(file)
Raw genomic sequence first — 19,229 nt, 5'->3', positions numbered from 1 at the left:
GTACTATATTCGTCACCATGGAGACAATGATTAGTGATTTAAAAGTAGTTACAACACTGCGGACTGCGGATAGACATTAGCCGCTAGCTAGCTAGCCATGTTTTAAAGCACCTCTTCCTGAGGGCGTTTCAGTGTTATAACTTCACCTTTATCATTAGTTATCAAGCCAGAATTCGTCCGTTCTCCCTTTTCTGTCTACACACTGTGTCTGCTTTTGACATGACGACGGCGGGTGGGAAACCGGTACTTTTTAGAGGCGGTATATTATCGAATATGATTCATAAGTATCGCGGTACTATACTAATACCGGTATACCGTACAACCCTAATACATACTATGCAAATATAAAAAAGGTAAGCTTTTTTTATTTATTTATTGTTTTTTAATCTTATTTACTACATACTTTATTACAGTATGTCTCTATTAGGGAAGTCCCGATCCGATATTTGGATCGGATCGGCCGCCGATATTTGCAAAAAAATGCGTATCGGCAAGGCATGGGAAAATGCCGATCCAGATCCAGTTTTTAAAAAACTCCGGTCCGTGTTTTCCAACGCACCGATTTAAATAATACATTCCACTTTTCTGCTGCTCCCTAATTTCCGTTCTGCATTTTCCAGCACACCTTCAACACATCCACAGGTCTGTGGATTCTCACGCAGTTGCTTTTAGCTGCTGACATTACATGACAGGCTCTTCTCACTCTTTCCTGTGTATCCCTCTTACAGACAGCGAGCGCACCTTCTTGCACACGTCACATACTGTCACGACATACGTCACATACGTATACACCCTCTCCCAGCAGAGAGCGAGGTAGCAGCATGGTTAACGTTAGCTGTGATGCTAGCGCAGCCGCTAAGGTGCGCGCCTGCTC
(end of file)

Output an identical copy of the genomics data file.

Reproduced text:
Raw genomic sequence first — 19,229 nt, 5'->3', positions numbered from 1 at the left:
GTACTATATTCGTCACCATGGAGACAATGATTAGTGATTTAAAAGTAGTTACAACACTGCGGACTGCGGATAGACATTAGCCGCTAGCTAGCTAGCCATGTTTTAAAGCACCTCTTCCTGAGGGCGTTTCAGTGTTATAACTTCACCTTTATCATTAGTTATCAAGCCAGAATTCGTCCGTTCTCCCTTTTCTGTCTACACACTGTGTCTGCTTTTGACATGACGACGGCGGGTGGGAAACCGGTACTTTTTAGAGGCGGTATATTATCGAATATGATTCATAAGTATCGCGGTACTATACTAATACCGGTATACCGTACAACCCTAATACATACTATGCAAATATAAAAAAGGTAAGCTTTTTTTATTTATTTATTGTTTTTTAATCTTATTTACTACATACTTTATTACAGTATGTCTCTATTAGGGAAGTCCCGATCCGATATTTGGATCGGATCGGCCGCCGATATTTGCAAAAAAATGCGTATCGGCAAGGCATGGGAAAATGCCGATCCAGATCCAGTTTTTAAAAAACTCCGGTCCGTGTTTTCCAACGCACCGATTTAAATAATACATTCCACTTTTCTGCTGCTCCCTAATTTCCGTTCTGCATTTTCCAGCACACCTTCAACACATCCACAGGTCTGTGGATTCTCACGCAGTTGCTTTTAGCTGCTGACATTACATGACAGGCTCTTCTCACTCTTTCCTGTGTATCCCTCTTACAGACAGCGAGCGCACCTTCTTGCACACGTCACATACTGTCACGACATACGTCACATACGTATACACCCTCTCCCAGCAGAGAGCGAGGTAGCAGCATGGTTAACGTTAGCTGTGATGCTAGCGCAGCCGCTAAGGTGCGCGCCTGCTC